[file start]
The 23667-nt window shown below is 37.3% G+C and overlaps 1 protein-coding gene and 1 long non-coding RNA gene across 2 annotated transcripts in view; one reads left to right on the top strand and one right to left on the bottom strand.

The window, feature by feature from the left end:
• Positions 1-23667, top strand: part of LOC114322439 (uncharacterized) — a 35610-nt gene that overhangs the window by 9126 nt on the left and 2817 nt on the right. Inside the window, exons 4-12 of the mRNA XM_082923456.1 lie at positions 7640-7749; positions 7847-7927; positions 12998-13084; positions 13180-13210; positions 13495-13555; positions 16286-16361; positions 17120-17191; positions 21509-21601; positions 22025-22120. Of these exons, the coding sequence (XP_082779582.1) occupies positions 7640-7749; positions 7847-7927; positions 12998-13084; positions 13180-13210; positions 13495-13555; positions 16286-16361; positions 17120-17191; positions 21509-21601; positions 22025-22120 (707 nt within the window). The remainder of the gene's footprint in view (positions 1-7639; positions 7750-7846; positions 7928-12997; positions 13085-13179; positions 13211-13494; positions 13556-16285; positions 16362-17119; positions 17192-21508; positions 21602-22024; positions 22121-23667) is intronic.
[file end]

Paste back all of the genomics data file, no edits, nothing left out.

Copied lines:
The 23667-nt window shown below is 37.3% G+C and overlaps 1 protein-coding gene and 1 long non-coding RNA gene across 2 annotated transcripts in view; one reads left to right on the top strand and one right to left on the bottom strand.

The window, feature by feature from the left end:
• Positions 1-23667, top strand: part of LOC114322439 (uncharacterized) — a 35610-nt gene that overhangs the window by 9126 nt on the left and 2817 nt on the right. Inside the window, exons 4-12 of the mRNA XM_082923456.1 lie at positions 7640-7749; positions 7847-7927; positions 12998-13084; positions 13180-13210; positions 13495-13555; positions 16286-16361; positions 17120-17191; positions 21509-21601; positions 22025-22120. Of these exons, the coding sequence (XP_082779582.1) occupies positions 7640-7749; positions 7847-7927; positions 12998-13084; positions 13180-13210; positions 13495-13555; positions 16286-16361; positions 17120-17191; positions 21509-21601; positions 22025-22120 (707 nt within the window). The remainder of the gene's footprint in view (positions 1-7639; positions 7750-7846; positions 7928-12997; positions 13085-13179; positions 13211-13494; positions 13556-16285; positions 16362-17119; positions 17192-21508; positions 21602-22024; positions 22121-23667) is intronic.